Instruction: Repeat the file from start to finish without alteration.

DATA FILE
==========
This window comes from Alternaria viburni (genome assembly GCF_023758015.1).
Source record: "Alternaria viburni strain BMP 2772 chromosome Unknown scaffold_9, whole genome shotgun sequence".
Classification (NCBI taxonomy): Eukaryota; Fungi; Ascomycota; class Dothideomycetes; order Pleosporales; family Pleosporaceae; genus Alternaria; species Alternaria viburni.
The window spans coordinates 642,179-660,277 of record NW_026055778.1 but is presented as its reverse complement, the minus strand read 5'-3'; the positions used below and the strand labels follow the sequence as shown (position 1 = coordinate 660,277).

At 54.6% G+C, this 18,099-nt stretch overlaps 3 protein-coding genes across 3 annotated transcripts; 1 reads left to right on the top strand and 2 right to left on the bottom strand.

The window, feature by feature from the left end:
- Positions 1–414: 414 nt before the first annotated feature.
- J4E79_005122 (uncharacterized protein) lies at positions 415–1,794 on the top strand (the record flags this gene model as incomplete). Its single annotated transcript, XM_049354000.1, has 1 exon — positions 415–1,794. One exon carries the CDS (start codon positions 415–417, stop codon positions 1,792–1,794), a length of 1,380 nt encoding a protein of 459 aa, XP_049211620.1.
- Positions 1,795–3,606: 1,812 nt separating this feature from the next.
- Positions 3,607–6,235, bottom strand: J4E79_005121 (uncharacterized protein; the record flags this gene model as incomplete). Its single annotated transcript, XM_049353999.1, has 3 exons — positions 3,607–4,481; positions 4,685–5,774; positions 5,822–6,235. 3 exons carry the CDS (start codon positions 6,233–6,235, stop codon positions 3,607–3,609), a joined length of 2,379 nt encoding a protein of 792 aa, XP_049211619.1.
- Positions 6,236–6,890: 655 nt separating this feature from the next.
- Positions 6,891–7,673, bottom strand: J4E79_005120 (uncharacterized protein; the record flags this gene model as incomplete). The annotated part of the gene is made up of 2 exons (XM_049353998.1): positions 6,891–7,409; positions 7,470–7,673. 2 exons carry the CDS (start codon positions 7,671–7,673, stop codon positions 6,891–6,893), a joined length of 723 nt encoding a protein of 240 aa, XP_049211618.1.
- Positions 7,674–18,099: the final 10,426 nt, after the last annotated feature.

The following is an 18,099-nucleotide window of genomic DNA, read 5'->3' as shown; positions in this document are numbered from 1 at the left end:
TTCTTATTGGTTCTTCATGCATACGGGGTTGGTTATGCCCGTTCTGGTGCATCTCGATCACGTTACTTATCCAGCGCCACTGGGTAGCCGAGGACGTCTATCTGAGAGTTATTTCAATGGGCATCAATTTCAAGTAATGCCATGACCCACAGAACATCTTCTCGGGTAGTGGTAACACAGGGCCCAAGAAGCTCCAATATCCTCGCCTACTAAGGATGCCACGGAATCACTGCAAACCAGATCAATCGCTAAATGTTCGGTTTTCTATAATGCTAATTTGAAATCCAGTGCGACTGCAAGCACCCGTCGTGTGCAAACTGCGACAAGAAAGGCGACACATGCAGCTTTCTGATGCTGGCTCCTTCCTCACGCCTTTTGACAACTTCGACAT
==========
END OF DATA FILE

This window comes from Alternaria viburni (genome assembly GCF_023758015.1).
Source record: "Alternaria viburni strain BMP 2772 chromosome Unknown scaffold_9, whole genome shotgun sequence".
Classification (NCBI taxonomy): Eukaryota; Fungi; Ascomycota; class Dothideomycetes; order Pleosporales; family Pleosporaceae; genus Alternaria; species Alternaria viburni.
The window spans coordinates 642,179-660,277 of record NW_026055778.1 but is presented as its reverse complement, the minus strand read 5'-3'; the positions used below and the strand labels follow the sequence as shown (position 1 = coordinate 660,277).

At 54.6% G+C, this 18,099-nt stretch overlaps 3 protein-coding genes across 3 annotated transcripts; 1 reads left to right on the top strand and 2 right to left on the bottom strand.

The window, feature by feature from the left end:
- Positions 1–414: 414 nt before the first annotated feature.
- J4E79_005122 (uncharacterized protein) lies at positions 415–1,794 on the top strand (the record flags this gene model as incomplete). Its single annotated transcript, XM_049354000.1, has 1 exon — positions 415–1,794. One exon carries the CDS (start codon positions 415–417, stop codon positions 1,792–1,794), a length of 1,380 nt encoding a protein of 459 aa, XP_049211620.1.
- Positions 1,795–3,606: 1,812 nt separating this feature from the next.
- Positions 3,607–6,235, bottom strand: J4E79_005121 (uncharacterized protein; the record flags this gene model as incomplete). Its single annotated transcript, XM_049353999.1, has 3 exons — positions 3,607–4,481; positions 4,685–5,774; positions 5,822–6,235. 3 exons carry the CDS (start codon positions 6,233–6,235, stop codon positions 3,607–3,609), a joined length of 2,379 nt encoding a protein of 792 aa, XP_049211619.1.
- Positions 6,236–6,890: 655 nt separating this feature from the next.
- Positions 6,891–7,673, bottom strand: J4E79_005120 (uncharacterized protein; the record flags this gene model as incomplete). The annotated part of the gene is made up of 2 exons (XM_049353998.1): positions 6,891–7,409; positions 7,470–7,673. 2 exons carry the CDS (start codon positions 7,671–7,673, stop codon positions 6,891–6,893), a joined length of 723 nt encoding a protein of 240 aa, XP_049211618.1.
- Positions 7,674–18,099: the final 10,426 nt, after the last annotated feature.

The following is an 18,099-nucleotide window of genomic DNA, read 5'->3' as shown; positions in this document are numbered from 1 at the left end:
TTCTTATTGGTTCTTCATGCATACGGGGTTGGTTATGCCCGTTCTGGTGCATCTCGATCACGTTACTTATCCAGCGCCACTGGGTAGCCGAGGACGTCTATCTGAGAGTTATTTCAATGGGCATCAATTTCAAGTAATGCCATGACCCACAGAACATCTTCTCGGGTAGTGGTAACACAGGGCCCAAGAAGCTCCAATATCCTCGCCTACTAAGGATGCCACGGAATCACTGCAAACCAGATCAATCGCTAAATGTTCGGTTTTCTATAATGCTAATTTGAAATCCAGTGCGACTGCAAGCACCCGTCGTGTGCAAACTGCGACAAGAAAGGCGACACATGCAGCTTTCTGATGCTGGCTCCTTCCTCACGCCTTTTGACAACTTCGACAT